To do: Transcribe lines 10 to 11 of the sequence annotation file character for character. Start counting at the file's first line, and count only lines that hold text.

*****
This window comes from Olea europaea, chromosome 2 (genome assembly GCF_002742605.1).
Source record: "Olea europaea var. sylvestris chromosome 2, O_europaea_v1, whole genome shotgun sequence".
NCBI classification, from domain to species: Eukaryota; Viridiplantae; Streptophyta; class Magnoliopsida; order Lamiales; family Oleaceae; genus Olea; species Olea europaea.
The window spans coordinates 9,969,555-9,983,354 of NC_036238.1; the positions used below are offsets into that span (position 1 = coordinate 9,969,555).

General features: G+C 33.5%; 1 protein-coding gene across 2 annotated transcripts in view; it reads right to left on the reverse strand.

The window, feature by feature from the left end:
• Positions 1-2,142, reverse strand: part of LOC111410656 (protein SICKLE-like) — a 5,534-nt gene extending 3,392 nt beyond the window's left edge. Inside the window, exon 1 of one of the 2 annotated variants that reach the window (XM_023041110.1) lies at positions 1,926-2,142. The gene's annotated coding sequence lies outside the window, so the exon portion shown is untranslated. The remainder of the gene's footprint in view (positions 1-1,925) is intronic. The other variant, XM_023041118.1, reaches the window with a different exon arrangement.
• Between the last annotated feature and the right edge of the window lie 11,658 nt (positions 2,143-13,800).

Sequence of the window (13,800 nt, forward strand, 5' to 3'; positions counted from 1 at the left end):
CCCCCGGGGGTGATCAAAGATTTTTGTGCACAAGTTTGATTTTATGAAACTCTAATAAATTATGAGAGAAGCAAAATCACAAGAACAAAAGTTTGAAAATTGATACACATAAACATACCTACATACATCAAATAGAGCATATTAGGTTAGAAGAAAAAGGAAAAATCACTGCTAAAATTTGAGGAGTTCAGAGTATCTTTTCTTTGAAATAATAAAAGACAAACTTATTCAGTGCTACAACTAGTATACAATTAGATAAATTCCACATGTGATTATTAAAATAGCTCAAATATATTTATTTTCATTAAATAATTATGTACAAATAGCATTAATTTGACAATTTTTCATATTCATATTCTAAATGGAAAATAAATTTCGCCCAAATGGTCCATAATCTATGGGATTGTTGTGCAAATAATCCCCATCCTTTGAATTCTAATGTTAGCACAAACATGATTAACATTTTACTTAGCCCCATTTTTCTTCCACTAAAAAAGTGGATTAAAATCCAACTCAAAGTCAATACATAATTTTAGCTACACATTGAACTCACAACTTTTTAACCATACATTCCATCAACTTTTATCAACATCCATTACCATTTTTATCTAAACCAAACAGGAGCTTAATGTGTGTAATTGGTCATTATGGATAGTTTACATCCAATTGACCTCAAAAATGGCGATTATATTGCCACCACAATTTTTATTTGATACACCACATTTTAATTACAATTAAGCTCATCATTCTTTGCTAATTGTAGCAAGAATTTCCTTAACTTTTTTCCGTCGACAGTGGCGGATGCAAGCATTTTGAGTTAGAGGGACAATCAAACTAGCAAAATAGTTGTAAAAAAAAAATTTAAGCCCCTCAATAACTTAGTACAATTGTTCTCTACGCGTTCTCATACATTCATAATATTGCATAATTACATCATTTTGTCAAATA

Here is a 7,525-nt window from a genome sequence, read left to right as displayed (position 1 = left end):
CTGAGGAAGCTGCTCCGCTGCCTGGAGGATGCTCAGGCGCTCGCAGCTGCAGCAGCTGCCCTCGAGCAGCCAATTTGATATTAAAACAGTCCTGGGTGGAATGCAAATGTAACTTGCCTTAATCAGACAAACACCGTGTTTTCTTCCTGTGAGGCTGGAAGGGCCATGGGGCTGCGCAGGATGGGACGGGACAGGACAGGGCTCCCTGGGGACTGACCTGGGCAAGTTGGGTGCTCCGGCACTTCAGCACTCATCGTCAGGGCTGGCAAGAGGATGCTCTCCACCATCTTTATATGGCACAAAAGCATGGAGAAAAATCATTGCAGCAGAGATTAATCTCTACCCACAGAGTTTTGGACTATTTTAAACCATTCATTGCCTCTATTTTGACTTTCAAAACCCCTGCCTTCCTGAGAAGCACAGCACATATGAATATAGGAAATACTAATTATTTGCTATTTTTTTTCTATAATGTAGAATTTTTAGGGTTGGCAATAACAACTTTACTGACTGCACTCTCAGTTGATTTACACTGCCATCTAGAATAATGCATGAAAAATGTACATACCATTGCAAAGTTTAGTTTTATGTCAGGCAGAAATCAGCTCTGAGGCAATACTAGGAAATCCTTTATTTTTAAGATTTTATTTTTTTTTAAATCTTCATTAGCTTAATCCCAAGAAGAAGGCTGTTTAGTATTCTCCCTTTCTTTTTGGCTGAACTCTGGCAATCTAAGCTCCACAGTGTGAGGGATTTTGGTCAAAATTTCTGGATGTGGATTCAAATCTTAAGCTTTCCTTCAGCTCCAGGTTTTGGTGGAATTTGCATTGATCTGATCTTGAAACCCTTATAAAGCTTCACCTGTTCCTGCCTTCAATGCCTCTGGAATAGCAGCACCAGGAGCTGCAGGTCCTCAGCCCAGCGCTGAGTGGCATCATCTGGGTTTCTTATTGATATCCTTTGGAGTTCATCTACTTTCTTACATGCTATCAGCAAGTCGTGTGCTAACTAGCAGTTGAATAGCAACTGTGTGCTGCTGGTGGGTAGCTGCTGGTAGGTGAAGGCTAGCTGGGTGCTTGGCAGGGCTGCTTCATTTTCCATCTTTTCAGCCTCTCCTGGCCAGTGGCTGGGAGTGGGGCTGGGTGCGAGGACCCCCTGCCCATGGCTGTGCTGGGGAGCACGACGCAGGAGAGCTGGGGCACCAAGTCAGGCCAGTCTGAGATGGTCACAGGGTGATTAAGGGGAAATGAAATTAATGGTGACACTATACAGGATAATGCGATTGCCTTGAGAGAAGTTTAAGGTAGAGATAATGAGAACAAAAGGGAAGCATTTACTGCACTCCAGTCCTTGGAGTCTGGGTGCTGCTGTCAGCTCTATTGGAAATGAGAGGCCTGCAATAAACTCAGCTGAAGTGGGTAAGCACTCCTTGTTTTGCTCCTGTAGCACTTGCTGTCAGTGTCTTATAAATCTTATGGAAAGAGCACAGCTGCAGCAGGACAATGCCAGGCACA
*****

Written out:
CCCCCGGGGGTGATCAAAGATTTTTGTGCACAAGTTTGATTTTATGAAACTCTAATAAATTATGAGAGAAGCAAAATCACAAGAACAAAAGTTTGAAAATTGATACACATAAACATACCTACATACATCAAATAGAGCATATTAGGTTAGAAGAAAAAGGAAAAATCACTGCTAAAATTTGAGGAGTTCAGAGTATCTTTTCTTTGAAATAATAAAAGACAAACTTATTCAGTGCTACAACTAGTATACAATTAGATAAATTCCACATGTGATTATTAAAATAGCTCAAATATATTTATTTTCATTAAATAATTATGTACAAATAGCATTAATTTGACAATTTTTCATATTCATATTCTAAATGGAAAATAAATTTCGCCCAAATGGTCCATAATCTATGGGATTGTTGTGCAAATAATCCCCATCCTTTGAATTCTAATGTTAGCACAAACATGATTAACATTTTACTTAGCCCCATTTTTCTTCCACTAAAAAAGTGGATTAAAATCCAACTCAAAGTCAATACATAATTTTAGCTACACATTGAACTCACAACTTTTTAACCATACATTCCATCAACTTTTATCAACATCCATTACCATTTTTATCTAAACCAAACAGGAGCTTAATGTGTGTAATTGGTCATTATGGATAGTTTACATCCAATTGACCTCAAAAATGGCGATTATATTGCCACCACAATTTTTATTTGATACACCACATTTTAATTACAATTAAGCTCATCATTCTTTGCTAATTGTAGCAAGAATTTCCTTAACTTTTTTCCGTCGACAGTGGCGGATGCAAGCATTTTGAGTTAGAGGGACAATCAAACTAGCAAAATAGTTGTAAAAAAAAAATTTAAGCCCCTCAATAACTTAGTACAATTGTTCTCTACGCGTTCTCATACATTCATAATATTGCATAATTACATCATTTTGTCAAATA

Here is a 7,525-nt window from a genome sequence, read left to right as displayed (position 1 = left end):